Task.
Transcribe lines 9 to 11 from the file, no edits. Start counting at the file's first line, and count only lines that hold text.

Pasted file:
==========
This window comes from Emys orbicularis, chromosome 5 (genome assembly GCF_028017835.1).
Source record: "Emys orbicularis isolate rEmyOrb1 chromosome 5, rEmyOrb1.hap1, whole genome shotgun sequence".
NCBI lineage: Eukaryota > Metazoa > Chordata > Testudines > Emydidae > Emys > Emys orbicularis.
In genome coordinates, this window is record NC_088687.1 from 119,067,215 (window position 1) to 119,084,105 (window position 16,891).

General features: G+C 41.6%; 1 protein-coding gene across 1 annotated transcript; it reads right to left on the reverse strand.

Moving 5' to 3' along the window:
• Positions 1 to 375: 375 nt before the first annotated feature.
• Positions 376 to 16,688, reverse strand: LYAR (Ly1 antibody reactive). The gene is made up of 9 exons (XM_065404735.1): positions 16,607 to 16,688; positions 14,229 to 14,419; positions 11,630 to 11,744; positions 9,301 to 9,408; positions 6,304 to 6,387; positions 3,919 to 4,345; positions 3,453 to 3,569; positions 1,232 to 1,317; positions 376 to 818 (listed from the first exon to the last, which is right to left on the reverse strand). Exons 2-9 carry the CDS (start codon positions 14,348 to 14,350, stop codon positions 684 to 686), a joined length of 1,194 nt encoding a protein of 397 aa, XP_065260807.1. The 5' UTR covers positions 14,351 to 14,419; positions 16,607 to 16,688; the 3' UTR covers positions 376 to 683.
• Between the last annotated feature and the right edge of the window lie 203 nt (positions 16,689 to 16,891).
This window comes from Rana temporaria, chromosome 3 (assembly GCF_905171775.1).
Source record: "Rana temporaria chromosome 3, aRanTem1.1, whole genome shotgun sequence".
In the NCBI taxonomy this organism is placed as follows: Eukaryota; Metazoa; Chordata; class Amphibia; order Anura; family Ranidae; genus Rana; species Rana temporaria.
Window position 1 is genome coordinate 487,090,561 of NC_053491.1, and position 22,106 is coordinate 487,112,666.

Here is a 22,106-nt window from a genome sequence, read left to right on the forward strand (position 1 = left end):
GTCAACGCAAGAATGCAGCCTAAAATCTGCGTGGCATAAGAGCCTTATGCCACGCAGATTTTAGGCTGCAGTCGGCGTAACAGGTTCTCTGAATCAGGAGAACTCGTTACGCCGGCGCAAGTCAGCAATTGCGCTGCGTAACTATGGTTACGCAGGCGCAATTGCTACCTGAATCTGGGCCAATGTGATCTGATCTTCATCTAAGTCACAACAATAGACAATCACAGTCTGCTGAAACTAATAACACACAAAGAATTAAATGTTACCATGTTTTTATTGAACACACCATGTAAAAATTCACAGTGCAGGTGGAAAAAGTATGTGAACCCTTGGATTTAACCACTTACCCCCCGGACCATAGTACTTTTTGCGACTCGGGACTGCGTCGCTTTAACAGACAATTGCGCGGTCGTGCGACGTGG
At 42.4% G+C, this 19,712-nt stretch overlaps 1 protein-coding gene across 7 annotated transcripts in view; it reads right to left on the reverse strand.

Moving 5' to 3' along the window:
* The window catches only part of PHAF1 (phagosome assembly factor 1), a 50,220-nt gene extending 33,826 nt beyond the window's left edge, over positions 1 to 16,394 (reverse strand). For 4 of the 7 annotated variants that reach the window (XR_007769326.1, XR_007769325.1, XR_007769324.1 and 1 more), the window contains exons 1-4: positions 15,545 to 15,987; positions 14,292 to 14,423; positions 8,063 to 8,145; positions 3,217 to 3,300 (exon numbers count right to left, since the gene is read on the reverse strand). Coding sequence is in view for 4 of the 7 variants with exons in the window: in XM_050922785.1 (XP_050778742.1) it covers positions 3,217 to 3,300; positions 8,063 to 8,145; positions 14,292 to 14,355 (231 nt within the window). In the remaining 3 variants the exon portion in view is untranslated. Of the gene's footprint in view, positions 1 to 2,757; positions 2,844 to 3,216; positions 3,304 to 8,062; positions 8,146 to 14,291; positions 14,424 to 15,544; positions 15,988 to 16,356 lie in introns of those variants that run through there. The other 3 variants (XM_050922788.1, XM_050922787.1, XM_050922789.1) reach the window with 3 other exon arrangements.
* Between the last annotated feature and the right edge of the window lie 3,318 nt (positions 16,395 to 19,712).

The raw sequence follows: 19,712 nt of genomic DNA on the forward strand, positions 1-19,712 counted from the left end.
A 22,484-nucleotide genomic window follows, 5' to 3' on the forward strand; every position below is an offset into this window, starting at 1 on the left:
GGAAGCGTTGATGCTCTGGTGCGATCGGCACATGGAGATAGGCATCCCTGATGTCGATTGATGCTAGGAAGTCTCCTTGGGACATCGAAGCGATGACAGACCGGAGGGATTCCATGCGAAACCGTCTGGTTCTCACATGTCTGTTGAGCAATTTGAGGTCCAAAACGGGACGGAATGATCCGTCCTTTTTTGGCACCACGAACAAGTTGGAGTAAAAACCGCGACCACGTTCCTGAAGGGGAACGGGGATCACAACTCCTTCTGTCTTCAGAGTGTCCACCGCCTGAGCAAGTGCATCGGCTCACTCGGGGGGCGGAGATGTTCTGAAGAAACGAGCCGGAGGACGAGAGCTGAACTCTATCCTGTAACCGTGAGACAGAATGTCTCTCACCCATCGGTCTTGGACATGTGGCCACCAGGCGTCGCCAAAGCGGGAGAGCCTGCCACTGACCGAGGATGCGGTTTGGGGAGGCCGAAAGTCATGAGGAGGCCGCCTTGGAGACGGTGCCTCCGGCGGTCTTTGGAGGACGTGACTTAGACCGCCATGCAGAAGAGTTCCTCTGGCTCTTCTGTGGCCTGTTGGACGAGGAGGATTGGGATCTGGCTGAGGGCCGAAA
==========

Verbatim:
• Between the last annotated feature and the right edge of the window lie 203 nt (positions 16,689 to 16,891).
This window comes from Rana temporaria, chromosome 3 (assembly GCF_905171775.1).
Source record: "Rana temporaria chromosome 3, aRanTem1.1, whole genome shotgun sequence".